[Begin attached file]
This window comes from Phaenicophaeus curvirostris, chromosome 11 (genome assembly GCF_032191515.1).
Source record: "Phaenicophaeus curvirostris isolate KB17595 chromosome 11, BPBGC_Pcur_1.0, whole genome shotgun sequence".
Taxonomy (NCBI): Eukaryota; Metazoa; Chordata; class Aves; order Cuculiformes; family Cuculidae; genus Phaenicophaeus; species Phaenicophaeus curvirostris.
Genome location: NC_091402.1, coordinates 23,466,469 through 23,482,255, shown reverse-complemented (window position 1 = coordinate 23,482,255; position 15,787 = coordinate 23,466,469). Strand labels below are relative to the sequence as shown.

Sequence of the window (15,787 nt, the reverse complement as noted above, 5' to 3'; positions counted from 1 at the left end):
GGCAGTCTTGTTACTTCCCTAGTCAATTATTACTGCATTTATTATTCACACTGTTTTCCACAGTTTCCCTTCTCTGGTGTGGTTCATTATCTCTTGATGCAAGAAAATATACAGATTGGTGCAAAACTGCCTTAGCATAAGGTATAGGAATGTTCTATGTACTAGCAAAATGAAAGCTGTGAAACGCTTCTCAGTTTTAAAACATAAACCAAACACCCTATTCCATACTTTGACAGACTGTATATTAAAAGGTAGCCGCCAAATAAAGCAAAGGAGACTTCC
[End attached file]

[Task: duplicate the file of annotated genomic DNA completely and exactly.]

This window comes from Phaenicophaeus curvirostris, chromosome 11 (genome assembly GCF_032191515.1).
Source record: "Phaenicophaeus curvirostris isolate KB17595 chromosome 11, BPBGC_Pcur_1.0, whole genome shotgun sequence".
Taxonomy (NCBI): Eukaryota; Metazoa; Chordata; class Aves; order Cuculiformes; family Cuculidae; genus Phaenicophaeus; species Phaenicophaeus curvirostris.
Genome location: NC_091402.1, coordinates 23,466,469 through 23,482,255, shown reverse-complemented (window position 1 = coordinate 23,482,255; position 15,787 = coordinate 23,466,469). Strand labels below are relative to the sequence as shown.

Sequence of the window (15,787 nt, the reverse complement as noted above, 5' to 3'; positions counted from 1 at the left end):
GGCAGTCTTGTTACTTCCCTAGTCAATTATTACTGCATTTATTATTCACACTGTTTTCCACAGTTTCCCTTCTCTGGTGTGGTTCATTATCTCTTGATGCAAGAAAATATACAGATTGGTGCAAAACTGCCTTAGCATAAGGTATAGGAATGTTCTATGTACTAGCAAAATGAAAGCTGTGAAACGCTTCTCAGTTTTAAAACATAAACCAAACACCCTATTCCATACTTTGACAGACTGTATATTAAAAGGTAGCCGCCAAATAAAGCAAAGGAGACTTCC